Wn =weight of lance tube section n.
Yn =static deflection of lance tube section n measured at the center of mass of section n.
With reference to FIG. 2, a pictorial representation of an inserted lance tube 12 is shown. Lance tube 12 is divided into a number of sections designated in the Figure as sections 1 through 3 which together encompass the entire lance tube projected length. The weights and deflections associated with the sections are measured and substituted into the Rayleigh's method equation above.
Although Rayleigh's Method is intended to apply to concentrated masses on shafts, it has been found to provide excellent approximation of the rotational critical speed of lance tubes. The lance tube sections identified in FIG. 2 and employed in the calculation of the Rayleigh's Method equation could be divided into much smaller portions for greater accuracy. It has been found, however, that dividing the lance tube 12 into three sections as depicted by FIG. 2 provides estimations of critical speed of sufficient accuracy. Through empirical testing, the inventor has established the validity of Rayleigh's Method as applied to sootblower lance tubes. The Method produces estimations of the actual onset of a resonant condition of the lance tube. With reference to Rayleigh's Method above, it can be seen that as deflections increase, the critical speed of the lance tube decreases. Therefore, the lance tube critical speed at full extension is much lower than at intermediate positions. The critical speed at full extension limits the rotational speed of a constant speed blower even through faster speeds would be allowable at travels less than full lance tube extension.
FIG. 3 shows dimension "A" which is the variable lance tube overhung distance plotted along the abscissa in FIG. 4. Dimension "B" in FIG. 3 is the total lance tube length. The ordinate of the graph of FIG. 4 is the rate of rotation of the lance tube in revolutions per second or Hertz. With reference to FIG. 4, a graph is shown illustrating on the top curve 32, a limiting relationship between rotational lance speed in revolutions per second versus the lance overhung length and on bottom curve 34, a preferred safe operating curve. Curve 32 shows the critical speed of a typical twenty foot sootblower as determined by actual test. From curve 32 it will be seen that at full retraction the critical speed is low, due to the unsupported length of the retracted lance tube, but it increases sharply to an intermediate position, D, and then decreases sharply to a low value at full extension as the length of the cantilevered projecting portion of the lance tube in the boiler increases. The effect of the critical speed for the retracted lance portions supported at both ends is evident with reference to curve 32 and is significant from a fully retracted position to the extended position corresponding to point "D". The critical speed of the lance at small overhung distances caused by resonance of the retracted lance portion may be increased in providing one or more intermediate supports located between carriage 16 and roller support 30. Such an intermediate support is disclosed by U.S. Pat. No. 3,439,376 granted on 4-22-69 to J. E. Nelson et al.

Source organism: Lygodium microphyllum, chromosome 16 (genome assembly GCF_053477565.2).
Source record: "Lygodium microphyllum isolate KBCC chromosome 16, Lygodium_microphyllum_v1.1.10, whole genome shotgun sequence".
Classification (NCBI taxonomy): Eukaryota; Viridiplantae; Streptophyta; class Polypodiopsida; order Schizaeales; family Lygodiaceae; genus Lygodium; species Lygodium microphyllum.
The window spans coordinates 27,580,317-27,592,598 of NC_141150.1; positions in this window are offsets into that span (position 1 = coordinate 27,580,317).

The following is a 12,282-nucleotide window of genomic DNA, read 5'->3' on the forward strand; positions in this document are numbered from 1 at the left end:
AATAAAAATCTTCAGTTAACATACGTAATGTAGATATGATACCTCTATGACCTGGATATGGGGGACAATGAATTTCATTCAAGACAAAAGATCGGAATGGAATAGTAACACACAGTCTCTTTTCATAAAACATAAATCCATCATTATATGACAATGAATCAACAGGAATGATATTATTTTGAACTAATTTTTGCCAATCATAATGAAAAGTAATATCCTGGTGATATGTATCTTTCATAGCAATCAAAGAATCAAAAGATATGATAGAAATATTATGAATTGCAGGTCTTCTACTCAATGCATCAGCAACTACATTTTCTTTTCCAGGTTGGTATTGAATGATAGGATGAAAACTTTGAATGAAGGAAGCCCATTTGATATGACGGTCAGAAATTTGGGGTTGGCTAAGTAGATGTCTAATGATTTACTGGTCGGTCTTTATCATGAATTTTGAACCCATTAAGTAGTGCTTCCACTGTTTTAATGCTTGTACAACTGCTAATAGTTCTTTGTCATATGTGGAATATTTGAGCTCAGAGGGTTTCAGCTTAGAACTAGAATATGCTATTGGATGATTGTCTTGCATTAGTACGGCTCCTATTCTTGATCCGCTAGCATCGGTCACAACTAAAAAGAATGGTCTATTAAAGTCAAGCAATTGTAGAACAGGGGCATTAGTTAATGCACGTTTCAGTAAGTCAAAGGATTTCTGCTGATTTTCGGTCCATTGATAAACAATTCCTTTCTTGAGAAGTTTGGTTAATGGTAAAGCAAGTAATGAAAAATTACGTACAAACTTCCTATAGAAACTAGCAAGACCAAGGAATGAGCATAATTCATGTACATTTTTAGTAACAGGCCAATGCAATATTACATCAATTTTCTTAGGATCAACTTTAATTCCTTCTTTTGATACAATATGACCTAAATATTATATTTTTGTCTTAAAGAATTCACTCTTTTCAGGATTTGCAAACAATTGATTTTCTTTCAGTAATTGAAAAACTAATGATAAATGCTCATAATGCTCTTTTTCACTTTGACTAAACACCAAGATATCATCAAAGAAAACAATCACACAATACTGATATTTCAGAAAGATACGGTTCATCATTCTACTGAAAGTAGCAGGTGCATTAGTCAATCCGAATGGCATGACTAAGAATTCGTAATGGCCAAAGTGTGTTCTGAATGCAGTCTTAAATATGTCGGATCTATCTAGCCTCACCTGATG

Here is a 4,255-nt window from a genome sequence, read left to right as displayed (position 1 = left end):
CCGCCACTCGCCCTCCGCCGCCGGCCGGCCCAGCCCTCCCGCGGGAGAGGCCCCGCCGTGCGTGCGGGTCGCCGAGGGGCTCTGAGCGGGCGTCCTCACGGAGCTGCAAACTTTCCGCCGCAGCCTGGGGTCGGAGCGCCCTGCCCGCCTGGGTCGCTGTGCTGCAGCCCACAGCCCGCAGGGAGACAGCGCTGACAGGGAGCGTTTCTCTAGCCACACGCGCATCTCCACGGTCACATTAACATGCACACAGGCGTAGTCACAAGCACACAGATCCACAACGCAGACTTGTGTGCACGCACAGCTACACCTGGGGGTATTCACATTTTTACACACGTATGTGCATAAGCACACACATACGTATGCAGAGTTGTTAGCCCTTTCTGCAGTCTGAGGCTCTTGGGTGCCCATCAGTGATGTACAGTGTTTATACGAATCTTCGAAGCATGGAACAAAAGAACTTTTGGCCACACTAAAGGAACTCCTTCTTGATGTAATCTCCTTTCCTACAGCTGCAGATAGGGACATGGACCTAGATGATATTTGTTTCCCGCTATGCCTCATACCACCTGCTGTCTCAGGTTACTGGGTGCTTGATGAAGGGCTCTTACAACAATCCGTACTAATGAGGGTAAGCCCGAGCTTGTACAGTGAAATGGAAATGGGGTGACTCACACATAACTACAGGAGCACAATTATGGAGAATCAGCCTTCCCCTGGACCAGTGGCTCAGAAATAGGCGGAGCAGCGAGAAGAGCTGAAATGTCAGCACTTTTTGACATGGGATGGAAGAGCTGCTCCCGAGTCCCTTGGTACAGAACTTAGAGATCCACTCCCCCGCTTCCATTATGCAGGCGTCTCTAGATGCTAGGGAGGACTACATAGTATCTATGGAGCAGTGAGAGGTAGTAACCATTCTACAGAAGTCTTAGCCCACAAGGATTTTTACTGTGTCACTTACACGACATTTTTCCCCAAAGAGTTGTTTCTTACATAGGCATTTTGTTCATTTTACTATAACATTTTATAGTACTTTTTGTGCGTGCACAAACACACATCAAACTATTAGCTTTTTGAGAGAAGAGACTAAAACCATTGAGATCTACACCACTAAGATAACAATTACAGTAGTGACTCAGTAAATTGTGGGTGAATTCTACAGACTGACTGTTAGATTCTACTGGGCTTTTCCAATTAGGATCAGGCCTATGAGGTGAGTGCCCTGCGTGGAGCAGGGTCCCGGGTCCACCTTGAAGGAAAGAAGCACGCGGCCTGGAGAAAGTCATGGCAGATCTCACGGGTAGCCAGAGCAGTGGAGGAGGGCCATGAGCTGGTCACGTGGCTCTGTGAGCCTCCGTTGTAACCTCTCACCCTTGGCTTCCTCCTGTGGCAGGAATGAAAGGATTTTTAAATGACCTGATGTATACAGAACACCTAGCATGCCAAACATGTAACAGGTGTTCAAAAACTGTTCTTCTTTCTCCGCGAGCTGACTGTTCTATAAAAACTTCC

Curve 34 shown by FIG. 4 is an exemplary lance tube speed operating curve selected as a result of the findings indicated by curve 32. As shown by this operating curve, the lance is driven at 50% of the critical speed of the lance. The 50% operating speed as compared to critical speed is desirable to insure that lance tube 12 does not develop a resonant condition. Outside excitation of the lance tube, such as caused by slag striking the lance tube during operation or other force inputs may also cause the lance tube to resonate at below the theoretical speed of resonance onset. Heating of the lance tube also causes a decrease in critical speed since the lance tube material modulus of elasticity changes in such environments. For these reasons, it is desirable to stay well below the actual critical speed of the lance. A less conservative margin of 30% below the maximum, however, is believed to provide adequate resonance protection for applications where cycle time reductions are particularly desirable. On operating curve 34, point "C" identifies the maximum lance tube rotational speed. The maximum speed is well above the critical speed of the fully extended lance, unlike systems operated according to the teaching of the prior art. By varying the lance tube rotational speed so as to maintain the rate of rotation as closely beneath the "safety limit" curve 32 as practicable while still achieving effective cleaning, the cycle time of the system can be optimized thereby resulting in considerable savings of blowing medium, energy consumption and component wear. Cycle time reductions result since increased rotational speeds permit a concomitant increase in translational speed while maintaining a desired helix distance.